Dealing with Pica in the child with Autism.

Dealing with ‘Pica’ in a child with Autism.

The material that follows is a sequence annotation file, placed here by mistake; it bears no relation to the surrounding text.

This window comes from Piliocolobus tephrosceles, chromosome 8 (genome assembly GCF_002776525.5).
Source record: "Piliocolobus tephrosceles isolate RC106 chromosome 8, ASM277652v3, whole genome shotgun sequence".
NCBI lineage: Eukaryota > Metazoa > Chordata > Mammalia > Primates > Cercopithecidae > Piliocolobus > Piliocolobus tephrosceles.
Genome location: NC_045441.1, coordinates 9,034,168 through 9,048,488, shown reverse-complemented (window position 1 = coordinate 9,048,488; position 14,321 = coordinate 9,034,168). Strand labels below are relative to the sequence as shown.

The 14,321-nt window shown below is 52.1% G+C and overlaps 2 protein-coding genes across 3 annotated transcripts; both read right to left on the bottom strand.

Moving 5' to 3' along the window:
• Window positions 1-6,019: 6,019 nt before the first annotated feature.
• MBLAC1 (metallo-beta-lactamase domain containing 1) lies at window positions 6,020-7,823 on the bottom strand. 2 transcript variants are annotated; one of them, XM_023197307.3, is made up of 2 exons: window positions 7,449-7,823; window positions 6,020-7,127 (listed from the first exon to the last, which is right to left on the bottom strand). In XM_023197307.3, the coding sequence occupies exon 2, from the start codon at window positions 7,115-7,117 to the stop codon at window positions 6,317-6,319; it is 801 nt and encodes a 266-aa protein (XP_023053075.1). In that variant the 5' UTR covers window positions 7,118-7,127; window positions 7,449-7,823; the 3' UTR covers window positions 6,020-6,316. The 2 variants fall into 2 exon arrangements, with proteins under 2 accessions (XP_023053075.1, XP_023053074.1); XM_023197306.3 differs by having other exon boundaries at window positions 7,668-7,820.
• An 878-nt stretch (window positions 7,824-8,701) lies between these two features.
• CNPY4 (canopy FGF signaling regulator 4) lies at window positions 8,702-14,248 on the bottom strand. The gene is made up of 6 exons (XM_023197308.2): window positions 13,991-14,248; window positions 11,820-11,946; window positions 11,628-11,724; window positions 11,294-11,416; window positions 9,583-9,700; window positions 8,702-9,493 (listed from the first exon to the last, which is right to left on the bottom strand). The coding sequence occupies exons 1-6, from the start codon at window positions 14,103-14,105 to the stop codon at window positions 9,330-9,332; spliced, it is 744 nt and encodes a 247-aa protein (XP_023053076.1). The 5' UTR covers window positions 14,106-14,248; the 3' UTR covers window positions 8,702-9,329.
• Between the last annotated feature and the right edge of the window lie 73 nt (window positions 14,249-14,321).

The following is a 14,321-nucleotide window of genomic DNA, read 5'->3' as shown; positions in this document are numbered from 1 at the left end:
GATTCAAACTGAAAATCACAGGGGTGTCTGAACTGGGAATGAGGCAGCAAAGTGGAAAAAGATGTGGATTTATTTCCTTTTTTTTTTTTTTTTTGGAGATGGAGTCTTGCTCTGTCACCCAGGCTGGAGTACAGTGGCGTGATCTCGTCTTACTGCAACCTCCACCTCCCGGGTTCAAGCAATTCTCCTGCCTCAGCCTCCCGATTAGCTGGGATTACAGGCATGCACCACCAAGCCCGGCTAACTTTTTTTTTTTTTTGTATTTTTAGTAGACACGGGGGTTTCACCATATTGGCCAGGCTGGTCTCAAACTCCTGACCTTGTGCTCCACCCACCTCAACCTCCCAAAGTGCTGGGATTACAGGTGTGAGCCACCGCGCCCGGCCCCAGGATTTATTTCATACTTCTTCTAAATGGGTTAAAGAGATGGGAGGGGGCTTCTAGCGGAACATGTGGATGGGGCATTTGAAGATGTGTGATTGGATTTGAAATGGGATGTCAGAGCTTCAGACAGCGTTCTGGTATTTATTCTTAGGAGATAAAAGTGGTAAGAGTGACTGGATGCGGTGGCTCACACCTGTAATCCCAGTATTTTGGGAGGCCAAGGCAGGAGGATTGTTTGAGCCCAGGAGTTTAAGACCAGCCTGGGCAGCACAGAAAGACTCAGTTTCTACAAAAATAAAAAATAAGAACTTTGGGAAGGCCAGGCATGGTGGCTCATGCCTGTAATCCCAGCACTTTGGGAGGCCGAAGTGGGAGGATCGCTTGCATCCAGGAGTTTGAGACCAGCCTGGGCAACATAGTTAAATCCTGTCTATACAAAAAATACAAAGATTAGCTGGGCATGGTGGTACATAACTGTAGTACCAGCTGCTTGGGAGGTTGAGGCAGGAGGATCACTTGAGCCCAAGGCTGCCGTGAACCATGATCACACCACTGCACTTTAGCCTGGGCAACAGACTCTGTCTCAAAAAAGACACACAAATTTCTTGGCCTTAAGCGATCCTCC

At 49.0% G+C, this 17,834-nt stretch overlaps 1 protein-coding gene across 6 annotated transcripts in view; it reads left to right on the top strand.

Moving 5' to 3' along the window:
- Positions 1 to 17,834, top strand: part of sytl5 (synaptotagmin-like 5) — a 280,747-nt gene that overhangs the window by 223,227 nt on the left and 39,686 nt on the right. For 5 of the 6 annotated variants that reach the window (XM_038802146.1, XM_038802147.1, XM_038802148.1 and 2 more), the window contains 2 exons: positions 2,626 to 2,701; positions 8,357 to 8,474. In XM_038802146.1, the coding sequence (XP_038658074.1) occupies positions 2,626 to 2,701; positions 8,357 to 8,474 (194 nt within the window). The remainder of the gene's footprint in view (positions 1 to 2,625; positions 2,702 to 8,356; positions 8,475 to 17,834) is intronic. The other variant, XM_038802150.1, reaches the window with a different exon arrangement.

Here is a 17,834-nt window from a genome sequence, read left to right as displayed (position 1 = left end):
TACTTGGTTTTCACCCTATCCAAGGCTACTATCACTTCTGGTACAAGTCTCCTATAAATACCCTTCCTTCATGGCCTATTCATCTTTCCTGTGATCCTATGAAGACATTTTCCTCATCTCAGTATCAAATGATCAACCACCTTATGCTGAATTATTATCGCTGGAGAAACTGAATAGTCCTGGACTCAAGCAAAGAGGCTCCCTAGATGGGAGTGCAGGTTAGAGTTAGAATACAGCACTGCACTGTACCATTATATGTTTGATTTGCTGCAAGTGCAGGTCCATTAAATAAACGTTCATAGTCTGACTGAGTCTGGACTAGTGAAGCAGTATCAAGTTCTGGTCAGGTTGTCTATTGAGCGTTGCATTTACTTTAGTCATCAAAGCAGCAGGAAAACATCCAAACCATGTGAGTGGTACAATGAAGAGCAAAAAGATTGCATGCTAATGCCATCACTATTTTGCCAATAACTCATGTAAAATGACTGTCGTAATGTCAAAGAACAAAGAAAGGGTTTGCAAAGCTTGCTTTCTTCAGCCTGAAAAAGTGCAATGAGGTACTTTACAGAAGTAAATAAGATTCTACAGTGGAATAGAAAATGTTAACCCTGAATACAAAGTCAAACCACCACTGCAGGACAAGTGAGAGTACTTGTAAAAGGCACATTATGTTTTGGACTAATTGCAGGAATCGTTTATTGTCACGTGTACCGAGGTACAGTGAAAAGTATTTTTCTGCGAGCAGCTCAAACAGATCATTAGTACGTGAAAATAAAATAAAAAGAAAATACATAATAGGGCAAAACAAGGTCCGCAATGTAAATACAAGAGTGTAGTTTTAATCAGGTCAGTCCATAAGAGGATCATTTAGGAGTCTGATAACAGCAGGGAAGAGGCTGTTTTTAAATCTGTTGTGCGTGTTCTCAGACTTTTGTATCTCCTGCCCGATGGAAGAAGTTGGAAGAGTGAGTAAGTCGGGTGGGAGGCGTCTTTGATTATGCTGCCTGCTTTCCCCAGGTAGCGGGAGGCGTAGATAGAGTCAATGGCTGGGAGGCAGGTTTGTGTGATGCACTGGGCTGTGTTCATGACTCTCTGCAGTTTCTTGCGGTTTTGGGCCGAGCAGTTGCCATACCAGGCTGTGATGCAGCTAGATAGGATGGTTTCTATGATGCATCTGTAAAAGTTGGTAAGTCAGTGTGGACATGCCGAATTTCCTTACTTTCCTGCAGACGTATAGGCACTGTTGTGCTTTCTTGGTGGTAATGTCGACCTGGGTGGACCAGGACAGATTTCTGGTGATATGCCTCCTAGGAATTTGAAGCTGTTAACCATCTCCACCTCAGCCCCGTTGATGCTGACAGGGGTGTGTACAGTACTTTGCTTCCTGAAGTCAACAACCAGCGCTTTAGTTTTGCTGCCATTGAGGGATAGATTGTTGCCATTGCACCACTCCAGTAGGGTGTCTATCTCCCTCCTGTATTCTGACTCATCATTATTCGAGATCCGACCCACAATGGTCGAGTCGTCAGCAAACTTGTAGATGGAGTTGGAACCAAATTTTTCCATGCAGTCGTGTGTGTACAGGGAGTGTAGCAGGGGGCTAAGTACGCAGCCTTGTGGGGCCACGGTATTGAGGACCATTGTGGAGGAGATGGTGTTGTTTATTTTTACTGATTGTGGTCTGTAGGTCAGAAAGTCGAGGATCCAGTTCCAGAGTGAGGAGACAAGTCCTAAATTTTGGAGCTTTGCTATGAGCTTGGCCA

Today I’d like to draw attention to and create awareness of a little known Autism trait called Pica. Pica is described as an overwhelming craving for anything that is deemed un-eatable. It can be dirt, or soap or ice or grass any item that you would not ordinarily eat. It is very common in children with Autism, especially classic Autism like Jay has and is made harder to deal with by the fact that the child often has no understanding of the danger and risk in eating such items. They also have overwhelming sensory urges to smell touch and taste anything that has scent, a specific colour or a texture they need to explore both a tactile and sensory way. We saw Pica in Jay when he was three, and we are seeing it again now. We have caught him eating grass, attempting to eat plants which so far careful supervision has prevented, soap and hand gel. Soil and leaves have been attempted too. It may seem really messed up to people who do not understand Autism, but when you truly understand it from the child’s point of view it becomes quite clear why they do it. Firstly, they are incredibly sensory. The need to explore things in a sensory way is overwhelming. Secondly the child who has classic Autism and delays and a significant learning difficulty such as Jay will not have the cognitive ability to reason out why it is not okay. They are driven by their sensory system which is scrambled and the way it receives messages is different to neuorotypical persons. PICA can be an Anxiety thing, a way for the child to calm their nervous system. It can be linked to OCD behaviours and certainly is jn Jay. Over this long period of unsettled and immense change, Jay has held it together, only for it now to have become processed in his brain. In response to the ongoing stress and anxiety caused by this 3 months, Jay has developed ways of coping mentally with the changes he sees. Pica is one of the ways he is trying to cope with and process this. Anxiety over the changes he has seen especially in school, has led to Obsessional Compulsive Disorder returning to Jay and in particular a need to say the same phase over and over all day long. The phrase is repeated in school and at home and in his local environment and is used in conjuction with stimming, in Jay’s case flapping his hands whilst making noises. Jay is using a form of speech called Echolalia where the Autistic will repeat parrot fashion phrases all day as a means of regulating their over active nervous system. We have also discovered that Jay has been writing in to his search engine phrases such as words which reflect how he is feeling. I found in his history he had written the words “sad Saturday” This is because he starts each Saturday with an anxious meltdown and has done since September last year. He also wrote ” I feel sad” and put the words screaming child into the search. This shows me clearly that he needs help with understanding his feelings emotions and his meltdowns. Jay is a happy boy but he must be seeking answers for himself as to why sometimes he has screaming meltdowns and feels sad or angry. I have decided to go back to a feelings board to help support this and I intend to watch him like a Hawk whenever he is around any item he can eat which is inappropriate or harmful to ingest. This has been a hard time for us all but yo Autistic children and adults it’s doubly bad as they actually do not understand d anything about it and that is way worse than knowing as we all know why, but they do not. This leads to high levels of anxiety and behaviours such as pica and ocd getting worse in response to their enhanced emotional state. They need to be protected and supported through this difficult time.

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